Cocoa in Europe long remained a ‘Catholic’ drink prepared exclusively by Spanish monks in their cloisters. It met few adversaries, all of whom are found in the country’s clerical circles. The main controversy over the use of chocolate in sixteenth-century Spain was whether it should be seen as a food or a liquid, with consequences for its use in periods of fasting in either case. Cocoa’s alleged passion-raising properties also seem to have been a topic of discussion.
In contrast to cocoa, tea in time became quintessentially a ‘Calvinist’ drink. Catholics and, to a lesser extent, Lutherans rarely treated alcohol as a major problem. Calvinism and Puritanism, on the other hand, tended to condemn alcohol as satanic and eagerly welcomed tea as an emblem of sobriety and moral restraint, almost as a divine alternative. England is a good example. There the incapacity of tea to intoxicate helped spur its acceptance in religious circles followed by social reformers concerned about the working classes. Even the Dutch physicians who described its effects in the bio-functional terms of their school — alcohol makes ill, tea heals — converged with more traditional religious views in crediting tea with increased vigilance and piousness.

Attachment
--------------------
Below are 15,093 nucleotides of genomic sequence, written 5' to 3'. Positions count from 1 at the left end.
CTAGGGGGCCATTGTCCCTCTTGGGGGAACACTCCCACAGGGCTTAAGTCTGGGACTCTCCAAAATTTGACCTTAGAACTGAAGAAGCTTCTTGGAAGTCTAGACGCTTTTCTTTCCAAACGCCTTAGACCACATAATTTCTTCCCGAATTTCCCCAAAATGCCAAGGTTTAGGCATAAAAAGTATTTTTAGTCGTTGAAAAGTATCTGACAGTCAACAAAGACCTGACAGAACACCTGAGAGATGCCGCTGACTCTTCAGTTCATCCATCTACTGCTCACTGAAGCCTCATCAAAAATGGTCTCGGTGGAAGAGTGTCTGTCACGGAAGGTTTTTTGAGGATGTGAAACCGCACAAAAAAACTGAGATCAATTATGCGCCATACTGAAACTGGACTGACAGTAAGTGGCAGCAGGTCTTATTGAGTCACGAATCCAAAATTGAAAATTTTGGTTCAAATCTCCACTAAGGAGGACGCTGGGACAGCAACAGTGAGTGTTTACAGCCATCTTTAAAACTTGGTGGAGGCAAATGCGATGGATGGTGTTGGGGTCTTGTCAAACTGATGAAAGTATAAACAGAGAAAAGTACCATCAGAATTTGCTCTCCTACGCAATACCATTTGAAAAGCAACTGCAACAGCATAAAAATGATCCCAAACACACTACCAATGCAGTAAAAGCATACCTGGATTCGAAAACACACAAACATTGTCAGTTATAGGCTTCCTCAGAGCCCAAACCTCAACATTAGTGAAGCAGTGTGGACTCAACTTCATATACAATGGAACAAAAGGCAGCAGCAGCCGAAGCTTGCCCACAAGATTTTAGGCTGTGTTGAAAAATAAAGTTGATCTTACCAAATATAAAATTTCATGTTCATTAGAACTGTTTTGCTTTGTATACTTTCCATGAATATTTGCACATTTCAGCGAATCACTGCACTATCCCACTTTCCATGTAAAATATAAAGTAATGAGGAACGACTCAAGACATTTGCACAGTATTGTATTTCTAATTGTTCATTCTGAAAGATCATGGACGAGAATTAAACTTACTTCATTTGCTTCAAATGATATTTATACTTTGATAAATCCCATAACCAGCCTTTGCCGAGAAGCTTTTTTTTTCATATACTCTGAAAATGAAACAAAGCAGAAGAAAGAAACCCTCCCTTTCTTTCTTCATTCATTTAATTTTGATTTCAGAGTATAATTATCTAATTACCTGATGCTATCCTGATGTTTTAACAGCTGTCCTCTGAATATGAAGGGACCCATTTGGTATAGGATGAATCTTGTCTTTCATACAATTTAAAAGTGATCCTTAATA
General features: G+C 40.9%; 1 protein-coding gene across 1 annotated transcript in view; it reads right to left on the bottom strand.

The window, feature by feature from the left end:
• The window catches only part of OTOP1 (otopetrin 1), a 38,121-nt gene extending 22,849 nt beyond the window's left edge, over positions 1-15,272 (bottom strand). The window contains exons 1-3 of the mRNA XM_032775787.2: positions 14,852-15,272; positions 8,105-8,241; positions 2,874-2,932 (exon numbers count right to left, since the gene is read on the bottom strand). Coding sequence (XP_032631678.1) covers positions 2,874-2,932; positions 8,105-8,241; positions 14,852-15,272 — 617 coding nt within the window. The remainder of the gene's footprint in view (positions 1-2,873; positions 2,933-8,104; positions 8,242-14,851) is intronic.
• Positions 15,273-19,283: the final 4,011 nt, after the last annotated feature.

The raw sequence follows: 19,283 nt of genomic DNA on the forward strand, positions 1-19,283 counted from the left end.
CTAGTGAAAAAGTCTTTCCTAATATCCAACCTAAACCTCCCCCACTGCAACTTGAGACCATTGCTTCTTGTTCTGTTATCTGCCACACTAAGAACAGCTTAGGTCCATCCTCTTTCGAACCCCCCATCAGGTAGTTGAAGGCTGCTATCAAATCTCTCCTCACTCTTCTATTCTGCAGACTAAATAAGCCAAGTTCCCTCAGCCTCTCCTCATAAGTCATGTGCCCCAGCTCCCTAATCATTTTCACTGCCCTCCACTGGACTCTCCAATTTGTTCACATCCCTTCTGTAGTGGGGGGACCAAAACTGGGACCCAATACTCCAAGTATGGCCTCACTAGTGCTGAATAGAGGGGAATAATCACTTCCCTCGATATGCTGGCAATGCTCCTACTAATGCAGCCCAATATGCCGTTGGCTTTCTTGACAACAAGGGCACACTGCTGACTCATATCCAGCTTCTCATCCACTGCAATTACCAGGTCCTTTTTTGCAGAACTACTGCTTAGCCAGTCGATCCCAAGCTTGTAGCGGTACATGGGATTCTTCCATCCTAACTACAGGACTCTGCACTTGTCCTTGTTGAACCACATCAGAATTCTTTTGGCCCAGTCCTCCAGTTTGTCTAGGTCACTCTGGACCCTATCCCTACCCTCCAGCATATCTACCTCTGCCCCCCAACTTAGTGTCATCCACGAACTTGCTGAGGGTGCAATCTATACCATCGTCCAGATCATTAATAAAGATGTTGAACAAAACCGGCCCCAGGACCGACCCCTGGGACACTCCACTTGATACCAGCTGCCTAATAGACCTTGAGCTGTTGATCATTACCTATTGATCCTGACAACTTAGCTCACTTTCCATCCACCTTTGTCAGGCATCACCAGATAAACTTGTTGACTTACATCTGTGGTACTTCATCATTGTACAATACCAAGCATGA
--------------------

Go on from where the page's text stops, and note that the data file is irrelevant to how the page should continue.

"But there are plenty of people who will expect me to fail. And there are even more trying to take advantage of my youth and inexperience."
"Then they don’t know you like I do."
Do you not see how necessary a world of pains and troubles is to school an intelligence and make it a soul?
Nøkken Som Hvit Hest (The Nix As a Brook Horse) by Theodor Kittelsen (1909).
The Scandinavian näck, näkki, nøkk, nøkken, strömkarl, Grim or Fosse-Grim were male water spirits who played enchanted songs on the violin, luring women and children to drown in lakes or streams.
It is difficult to describe the actual appearance of the nix, as one of his central attributes was thought to be shapeshifting. Perhaps he did not have any true shape. He could show himself as a man playing the violin in brooks and waterfalls (though often imagined as fair and naked today, in actual folklore he was more frequently wearing more or less elegant clothing) but also could appear to be treasure or various floating objects or as an animal—most commonly in the form of a “brook horse”. The modern Scandinavian names are derived from an Old Norse nykr, meaning “river horse.”